Common Core Cooking
A Whole Kids Foundation Innovation Grant Project
In this lesson, students rate the taste of a raw carrot coin compared to a cooked carrot coin. They read about how communities come together to create soup from whatever ingredients are available and then write a recipe for a classroom stone soup.
CCSS.ELA-LITERACY.CCRA.R.9: Analyze how two or more texts address similar themes or topics in order to build knowledge or to compare the approaches the authors take.
CCSS.ELA-LITERACY.CCRA.W.1: Write arguments to support claims in an analysis of substantive topics or texts using valid reasoning and relevant and sufficient evidence.
In this lesson, students investigate spices from around the world and mix six different sweet or savory toppings for fresh-popped corn. They read about how to plant a corn field and the value of hard work. Finally, students develop a campaign to make popcorn a more popular snack.
CCSS.ELA-LITERACY.CCRA.R.3: Analyze how and why individuals, events, or ideas develop and interact over the course of a text.
CCSS.ELA-LITERACY.CCRA.SL.4: Present information, findings, and supporting evidence such that listeners can follow the line of reasoning and the organization, development, and style are appropriate to task, purpose, and audience.
In this lesson, students explore the cultural and historical significance of bread. They taste a traditional challah and then shape a sweet bread dough in the form of the sun. They then read about Rosh Hashanah, discuss the meaning of bread, and write a list of various holiday customs.
CCSS.ELA-LITERACY.CCRA.R.6: Assess how point of view or purpose shapes the content and style of a text.
CCSS.ELA-LITERACY.CCRA.SL.6: Adapt speech to a variety of contexts and communicative tasks, demonstrating command of formal English when indicated or appropriate.
In this lesson, students taste three different kinds of tomatoes and rate the taste of each. They read a story in which a brother and sister imagine their vegetables as unusual and enticing foods that they are willing to try. After they brainstorm new names for unfamiliar fruits or vegetables, students orally tell make-believe stories.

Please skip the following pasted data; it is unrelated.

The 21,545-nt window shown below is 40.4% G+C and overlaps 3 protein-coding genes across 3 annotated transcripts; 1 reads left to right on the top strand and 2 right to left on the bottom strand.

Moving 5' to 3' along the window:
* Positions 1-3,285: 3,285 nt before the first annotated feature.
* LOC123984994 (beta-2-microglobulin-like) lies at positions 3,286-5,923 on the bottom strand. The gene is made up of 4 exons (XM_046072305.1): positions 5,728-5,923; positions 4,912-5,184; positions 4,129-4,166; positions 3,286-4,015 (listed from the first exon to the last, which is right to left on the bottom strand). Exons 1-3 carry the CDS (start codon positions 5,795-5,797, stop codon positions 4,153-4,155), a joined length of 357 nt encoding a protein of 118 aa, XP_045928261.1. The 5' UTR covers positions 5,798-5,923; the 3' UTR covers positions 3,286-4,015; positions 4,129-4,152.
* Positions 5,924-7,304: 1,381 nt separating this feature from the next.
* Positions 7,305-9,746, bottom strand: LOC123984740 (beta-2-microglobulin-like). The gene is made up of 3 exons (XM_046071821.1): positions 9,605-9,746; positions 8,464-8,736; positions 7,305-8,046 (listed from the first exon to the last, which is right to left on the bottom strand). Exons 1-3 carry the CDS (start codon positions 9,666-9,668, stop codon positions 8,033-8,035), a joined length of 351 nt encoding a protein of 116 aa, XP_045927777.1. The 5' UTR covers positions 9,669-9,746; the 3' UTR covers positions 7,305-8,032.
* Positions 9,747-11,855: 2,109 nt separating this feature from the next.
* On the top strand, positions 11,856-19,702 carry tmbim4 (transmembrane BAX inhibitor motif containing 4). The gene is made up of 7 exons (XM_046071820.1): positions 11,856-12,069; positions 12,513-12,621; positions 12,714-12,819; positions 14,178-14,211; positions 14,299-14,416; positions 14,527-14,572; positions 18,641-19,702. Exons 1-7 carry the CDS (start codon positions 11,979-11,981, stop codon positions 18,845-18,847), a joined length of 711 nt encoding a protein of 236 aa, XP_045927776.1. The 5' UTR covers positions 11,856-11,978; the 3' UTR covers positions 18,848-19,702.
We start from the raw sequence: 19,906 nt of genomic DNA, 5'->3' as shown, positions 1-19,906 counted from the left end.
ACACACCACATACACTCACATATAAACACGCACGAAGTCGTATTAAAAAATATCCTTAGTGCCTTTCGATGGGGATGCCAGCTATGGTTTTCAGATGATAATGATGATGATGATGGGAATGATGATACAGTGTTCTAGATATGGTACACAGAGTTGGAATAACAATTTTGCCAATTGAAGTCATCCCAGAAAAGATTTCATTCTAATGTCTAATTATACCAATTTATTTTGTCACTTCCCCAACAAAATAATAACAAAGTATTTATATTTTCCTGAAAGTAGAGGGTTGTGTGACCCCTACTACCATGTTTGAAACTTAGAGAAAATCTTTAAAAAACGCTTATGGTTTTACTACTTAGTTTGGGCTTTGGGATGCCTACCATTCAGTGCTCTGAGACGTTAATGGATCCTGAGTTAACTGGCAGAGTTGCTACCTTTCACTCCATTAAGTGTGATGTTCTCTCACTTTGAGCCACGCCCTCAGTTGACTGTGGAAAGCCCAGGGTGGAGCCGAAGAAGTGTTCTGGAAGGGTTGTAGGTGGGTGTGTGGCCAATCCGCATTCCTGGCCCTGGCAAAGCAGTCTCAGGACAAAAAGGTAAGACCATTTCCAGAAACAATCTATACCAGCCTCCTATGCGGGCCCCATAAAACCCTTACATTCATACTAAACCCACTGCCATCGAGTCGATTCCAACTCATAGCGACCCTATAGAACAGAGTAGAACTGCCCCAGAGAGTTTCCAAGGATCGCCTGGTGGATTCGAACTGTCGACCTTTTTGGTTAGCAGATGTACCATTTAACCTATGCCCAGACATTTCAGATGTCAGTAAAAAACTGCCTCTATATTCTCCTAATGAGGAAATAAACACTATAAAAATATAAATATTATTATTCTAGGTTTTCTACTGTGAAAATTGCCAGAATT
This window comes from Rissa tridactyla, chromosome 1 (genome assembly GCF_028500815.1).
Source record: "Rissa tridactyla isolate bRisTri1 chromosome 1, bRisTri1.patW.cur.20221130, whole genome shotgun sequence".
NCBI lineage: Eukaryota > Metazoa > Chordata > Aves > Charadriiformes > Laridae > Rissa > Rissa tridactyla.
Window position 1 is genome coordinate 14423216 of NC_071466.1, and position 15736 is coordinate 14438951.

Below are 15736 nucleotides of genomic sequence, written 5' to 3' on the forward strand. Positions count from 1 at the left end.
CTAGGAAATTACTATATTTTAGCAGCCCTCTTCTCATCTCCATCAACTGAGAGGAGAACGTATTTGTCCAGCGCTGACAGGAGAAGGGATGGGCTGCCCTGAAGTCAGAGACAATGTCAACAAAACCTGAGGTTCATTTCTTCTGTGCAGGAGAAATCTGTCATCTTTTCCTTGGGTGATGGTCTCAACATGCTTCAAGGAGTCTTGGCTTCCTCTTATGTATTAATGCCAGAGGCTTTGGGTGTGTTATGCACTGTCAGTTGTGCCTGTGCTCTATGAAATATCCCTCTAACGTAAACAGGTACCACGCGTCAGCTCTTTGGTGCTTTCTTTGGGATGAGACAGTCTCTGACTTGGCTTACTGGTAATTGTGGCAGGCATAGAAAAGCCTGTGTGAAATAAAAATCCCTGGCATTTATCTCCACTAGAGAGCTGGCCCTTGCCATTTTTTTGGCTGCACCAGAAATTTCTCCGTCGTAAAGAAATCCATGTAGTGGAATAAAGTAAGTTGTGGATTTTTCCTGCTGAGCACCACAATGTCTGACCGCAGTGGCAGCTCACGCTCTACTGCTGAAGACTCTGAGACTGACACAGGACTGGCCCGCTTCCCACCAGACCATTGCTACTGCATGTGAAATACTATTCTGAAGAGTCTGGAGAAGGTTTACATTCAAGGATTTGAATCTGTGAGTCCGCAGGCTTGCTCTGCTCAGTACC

CCSS.ELA-LITERACY.CCRA.R.4: Interpret words and phrases as they are used in a text, including determining technical, connotative, and figurative meanings, and analyze how specific word choices shape meaning or tone.
CCSS.ELA-LITERACY.CCRA.W.3: Write narratives to develop real or imagined experiences or events using effective technique, well-chosen details and well-structured event sequences.
In this lesson, students compare the taste of fresh, frozen and canned peas. They read a story about a boy who turns into a veggie monster at the slightest taste of peas. They discuss their most and least favorite fruits or vegetables and draw what happens to them when they eat that food.
CCSS.ELA-LITERACY.CCRA.R.2: Determine central ideas or themes of a text and analyze their development; summarize the key supporting details and ideas.
CCSS.ELA-LITERACY.CCRA.SL.1: Prepare for and participate effectively in a range of conversations and collaborations with diverse partners, building on others' ideas and expressing their own clearly and persuasively.
3rd Grade Teacher
I learned that students get VERY excited when they work with food. Food brings students together and they learn about traditions and cultures as well.
Carrie Strohl, The School Garden Doctor
Eat-Read-Talk-Write is a classroom-tested approach to that puts food at the center of literacy instruction to connect food literacy themes with Common Core State Standards for ELA/Literacy.
Kim Floyd, TK Teacher
I feel like I hit the jackpot!